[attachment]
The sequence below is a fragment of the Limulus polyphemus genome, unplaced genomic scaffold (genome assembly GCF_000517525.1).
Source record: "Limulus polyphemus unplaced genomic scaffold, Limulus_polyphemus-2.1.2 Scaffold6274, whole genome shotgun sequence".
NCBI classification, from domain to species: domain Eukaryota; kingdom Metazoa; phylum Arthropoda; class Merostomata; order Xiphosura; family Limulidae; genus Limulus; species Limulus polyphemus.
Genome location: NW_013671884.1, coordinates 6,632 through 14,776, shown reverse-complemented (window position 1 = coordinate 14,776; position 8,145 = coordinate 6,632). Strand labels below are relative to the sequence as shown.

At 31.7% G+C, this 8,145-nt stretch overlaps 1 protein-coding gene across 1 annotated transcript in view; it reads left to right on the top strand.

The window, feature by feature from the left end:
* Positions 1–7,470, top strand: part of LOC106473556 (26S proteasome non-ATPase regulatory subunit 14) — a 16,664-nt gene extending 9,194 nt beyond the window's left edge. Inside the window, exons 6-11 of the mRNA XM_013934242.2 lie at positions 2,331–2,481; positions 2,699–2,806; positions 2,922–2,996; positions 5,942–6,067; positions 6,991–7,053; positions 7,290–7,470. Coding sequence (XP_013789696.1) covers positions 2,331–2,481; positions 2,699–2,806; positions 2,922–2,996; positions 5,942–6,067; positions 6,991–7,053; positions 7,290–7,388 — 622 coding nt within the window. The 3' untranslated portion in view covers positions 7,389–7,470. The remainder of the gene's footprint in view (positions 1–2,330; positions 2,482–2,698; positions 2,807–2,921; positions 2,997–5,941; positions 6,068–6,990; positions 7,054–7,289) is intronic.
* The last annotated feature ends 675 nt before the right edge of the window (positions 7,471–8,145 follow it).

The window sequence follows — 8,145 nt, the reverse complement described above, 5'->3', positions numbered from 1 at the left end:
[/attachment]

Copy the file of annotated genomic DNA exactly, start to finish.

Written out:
The sequence below is a fragment of the Limulus polyphemus genome, unplaced genomic scaffold (genome assembly GCF_000517525.1).
Source record: "Limulus polyphemus unplaced genomic scaffold, Limulus_polyphemus-2.1.2 Scaffold6274, whole genome shotgun sequence".
NCBI classification, from domain to species: domain Eukaryota; kingdom Metazoa; phylum Arthropoda; class Merostomata; order Xiphosura; family Limulidae; genus Limulus; species Limulus polyphemus.
Genome location: NW_013671884.1, coordinates 6,632 through 14,776, shown reverse-complemented (window position 1 = coordinate 14,776; position 8,145 = coordinate 6,632). Strand labels below are relative to the sequence as shown.

At 31.7% G+C, this 8,145-nt stretch overlaps 1 protein-coding gene across 1 annotated transcript in view; it reads left to right on the top strand.

The window, feature by feature from the left end:
* Positions 1–7,470, top strand: part of LOC106473556 (26S proteasome non-ATPase regulatory subunit 14) — a 16,664-nt gene extending 9,194 nt beyond the window's left edge. Inside the window, exons 6-11 of the mRNA XM_013934242.2 lie at positions 2,331–2,481; positions 2,699–2,806; positions 2,922–2,996; positions 5,942–6,067; positions 6,991–7,053; positions 7,290–7,470. Coding sequence (XP_013789696.1) covers positions 2,331–2,481; positions 2,699–2,806; positions 2,922–2,996; positions 5,942–6,067; positions 6,991–7,053; positions 7,290–7,388 — 622 coding nt within the window. The 3' untranslated portion in view covers positions 7,389–7,470. The remainder of the gene's footprint in view (positions 1–2,330; positions 2,482–2,698; positions 2,807–2,921; positions 2,997–5,941; positions 6,068–6,990; positions 7,054–7,289) is intronic.
* The last annotated feature ends 675 nt before the right edge of the window (positions 7,471–8,145 follow it).

The window sequence follows — 8,145 nt, the reverse complement described above, 5'->3', positions numbered from 1 at the left end: